The National Flag was adopted by the Constituent Assembly of India on July 22nd, 1947, and presented to the nation at the midnight session of the Assembly on 14th August, 1947, on behalf of the women of India. The flag was unfurled on Parliament House.

Background : The tricolor flag was first born in the All India Congress Committee (AICC) meeting at Bezwada in 1912, when a flag was shown by an Andhra youth and improved by Mahatma Gandhi with the addition of a white band and Chakra

Dimension : The ratio of the width (proportion) of the flag to its length is 2:3. All the three bands are of equal width with deep saffron at the top, white in the middle and dark green at the bottom.

Wheel : In the center of the white band is a wheel in navy blue color. The design of the wheel is that of the abacus of the Sarnath Lion Capitol. Its diameter approximates the width of the white band and it has 24 spokes.


Saffron : Signifies courage and sacrifice

White : Signifies truth and peace

Green : Signifies faith and chivalry

The wheel symbolizes India’s ancient culture, dynamism and peaceful change, and is adopted from the Dharma Chakra of Emperor Ashoka

Even an unusable National Flag cannot be destroyed. There is a code as to how to put aside the unusable National Flag prescribed by the government.


The National Emblem and Seal of the Government of India is a replica of the Capitol of Ashoka’s Pillar at Sarnath. In the original capitol of the stone pilla, four lions are carved outstanding back to back. In the emblem, however, only three lions are visible as it appears in print, the fourth one remains hidden from the view.

The capitol is mounted on an abacus (base plate). There is a Dharma Chakra in the centre of the base plate, on the right of which is a figure of a bull and on the left that of a horse. There is an inscription in Devanagari script, a quotation from the Mundak Upanishad below the base plate which reads ‘Satya Meva Jayate’ which means ‘Truth Alone Triumphs’.


Composer : Rabindranath Tagore in 1911

First Sung : 27 Dec, 1911, during the Indian National Congress Session at Calcutta

When Adopted : 24 Jan, 1950, by the Constituent Assembly of India

English Translation : Rendered by Tagore himself in 1919, under the title ‘Morning Song of India’

Playing Time : About 52 seconds for the full version.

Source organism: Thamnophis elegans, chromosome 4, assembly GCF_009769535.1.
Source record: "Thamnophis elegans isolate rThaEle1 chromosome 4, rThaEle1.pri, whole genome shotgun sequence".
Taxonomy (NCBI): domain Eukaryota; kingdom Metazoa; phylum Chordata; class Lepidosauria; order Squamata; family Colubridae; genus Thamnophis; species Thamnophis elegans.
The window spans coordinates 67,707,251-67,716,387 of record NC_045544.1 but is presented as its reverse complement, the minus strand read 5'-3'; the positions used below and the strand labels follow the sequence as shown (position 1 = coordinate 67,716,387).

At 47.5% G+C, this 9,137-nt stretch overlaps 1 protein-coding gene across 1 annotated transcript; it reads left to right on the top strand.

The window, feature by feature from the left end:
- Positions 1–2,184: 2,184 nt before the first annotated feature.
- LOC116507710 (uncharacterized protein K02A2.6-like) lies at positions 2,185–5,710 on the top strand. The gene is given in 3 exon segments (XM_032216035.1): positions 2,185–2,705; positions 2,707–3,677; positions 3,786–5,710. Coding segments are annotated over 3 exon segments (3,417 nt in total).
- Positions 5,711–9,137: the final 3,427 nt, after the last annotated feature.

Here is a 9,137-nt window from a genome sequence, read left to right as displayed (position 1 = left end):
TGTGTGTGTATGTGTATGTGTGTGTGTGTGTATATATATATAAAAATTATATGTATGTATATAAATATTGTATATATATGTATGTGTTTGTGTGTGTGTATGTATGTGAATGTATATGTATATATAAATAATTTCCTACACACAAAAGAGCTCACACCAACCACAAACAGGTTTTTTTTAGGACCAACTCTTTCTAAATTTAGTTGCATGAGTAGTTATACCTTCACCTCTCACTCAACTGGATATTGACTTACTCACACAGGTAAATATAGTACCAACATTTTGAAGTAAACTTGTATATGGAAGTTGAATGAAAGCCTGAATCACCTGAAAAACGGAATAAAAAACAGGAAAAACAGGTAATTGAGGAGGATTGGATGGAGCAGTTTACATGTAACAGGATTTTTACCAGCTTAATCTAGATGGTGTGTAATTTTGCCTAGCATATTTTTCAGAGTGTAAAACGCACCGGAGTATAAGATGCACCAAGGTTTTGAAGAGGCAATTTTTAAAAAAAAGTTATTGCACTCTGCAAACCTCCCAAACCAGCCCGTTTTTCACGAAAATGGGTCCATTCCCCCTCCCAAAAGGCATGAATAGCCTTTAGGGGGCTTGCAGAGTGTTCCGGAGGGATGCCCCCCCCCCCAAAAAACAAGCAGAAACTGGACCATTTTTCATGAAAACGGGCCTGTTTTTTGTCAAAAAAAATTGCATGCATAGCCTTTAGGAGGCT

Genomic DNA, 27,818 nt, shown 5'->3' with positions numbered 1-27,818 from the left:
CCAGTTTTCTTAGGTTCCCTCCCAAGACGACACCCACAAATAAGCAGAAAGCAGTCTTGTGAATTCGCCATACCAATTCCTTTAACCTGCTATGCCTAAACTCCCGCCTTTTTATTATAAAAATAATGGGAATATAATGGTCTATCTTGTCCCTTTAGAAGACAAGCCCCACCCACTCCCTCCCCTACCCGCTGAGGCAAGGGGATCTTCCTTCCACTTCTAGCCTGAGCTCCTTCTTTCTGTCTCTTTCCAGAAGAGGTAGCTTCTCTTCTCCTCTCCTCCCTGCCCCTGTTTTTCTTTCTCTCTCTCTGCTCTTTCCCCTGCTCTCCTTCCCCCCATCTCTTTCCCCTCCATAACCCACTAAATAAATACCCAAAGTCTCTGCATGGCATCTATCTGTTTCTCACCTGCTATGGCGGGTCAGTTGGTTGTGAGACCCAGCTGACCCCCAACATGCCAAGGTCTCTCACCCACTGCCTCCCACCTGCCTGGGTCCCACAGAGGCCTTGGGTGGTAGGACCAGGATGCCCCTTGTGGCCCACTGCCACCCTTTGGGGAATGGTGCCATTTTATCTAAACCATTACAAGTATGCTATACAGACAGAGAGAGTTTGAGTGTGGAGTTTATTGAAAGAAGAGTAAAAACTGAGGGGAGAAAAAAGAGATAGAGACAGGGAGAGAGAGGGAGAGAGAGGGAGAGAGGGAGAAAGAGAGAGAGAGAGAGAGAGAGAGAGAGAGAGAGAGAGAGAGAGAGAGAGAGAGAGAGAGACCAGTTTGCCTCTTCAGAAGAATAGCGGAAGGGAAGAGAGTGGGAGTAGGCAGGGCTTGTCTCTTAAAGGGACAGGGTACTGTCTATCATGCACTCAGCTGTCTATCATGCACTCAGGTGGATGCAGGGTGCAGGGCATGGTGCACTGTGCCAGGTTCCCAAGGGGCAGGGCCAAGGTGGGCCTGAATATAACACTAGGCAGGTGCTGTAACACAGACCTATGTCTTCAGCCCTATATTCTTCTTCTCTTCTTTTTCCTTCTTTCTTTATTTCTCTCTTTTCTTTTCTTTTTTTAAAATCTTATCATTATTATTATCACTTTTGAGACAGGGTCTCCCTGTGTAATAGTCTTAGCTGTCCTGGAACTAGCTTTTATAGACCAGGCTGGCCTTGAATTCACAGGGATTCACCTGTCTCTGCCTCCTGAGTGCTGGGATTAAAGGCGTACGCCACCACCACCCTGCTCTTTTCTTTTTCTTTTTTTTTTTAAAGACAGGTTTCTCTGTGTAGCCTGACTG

Background : It was originally composed in Bengali language and first published in January 1912, under the title

‘Bharat Vidhata’ in Tatva-Bodhini Patrika edited by Tagore himself. The complete song consists of 5 stanzas. However, the first stanza has been adopted by the defence forces of India to be Sung on all ceremonial occasions and it constitutes the full version of the National Anthem.


Composer : Bankimchandra Chatterjee

First Sung : 1896 sessions of Indian National Congress

When Adopted : 24 January 1950, along with the National Anthem

English Translation : Rendered by Sri Aurobindo

Background : Both the National Song and the National Anthem were adopted together and have equal status. It has been taken from Bankimchandra Chatterjee’s novel Ananda Math published in 1882. It has been a source of inspiration to the people in their struggle for freedom.


At the time of Independence, the Government of India followed the Gregorian calendar based on Christian era. From 22 March 1957, (Saka 1879) a unified Indian National Calendar to be used for official purposes was introduced based on the Saka era which began with vernal equinox of AD 78.

Chaitra is the first month and Phalguna is the last month of the Saka year. The normal Saka year has 365 days and the dates of the Saka year have permanent correspondence with the dates of the Gregorian calendar, Chaitra 1 falls on 22 March in a normal year and on 21 March in a leap year.

Use of National Calendar: Is used for the following official purposes of the Govt of India:

  • Gazette of India
  • News broadcasts Akashwani
  • Communications addressed to the public by the Govt of India
  • It is issued by Government of India

The Changing Face

Money is not an organic creature but its value keeps changing with the society and its economic conditions. One rupee in 1947 is not the same as one rupee today, both in terms of appearance and purchasing power. The value of a country's currency is linked with its economic conditions and policies.

What does Devaluation mean?

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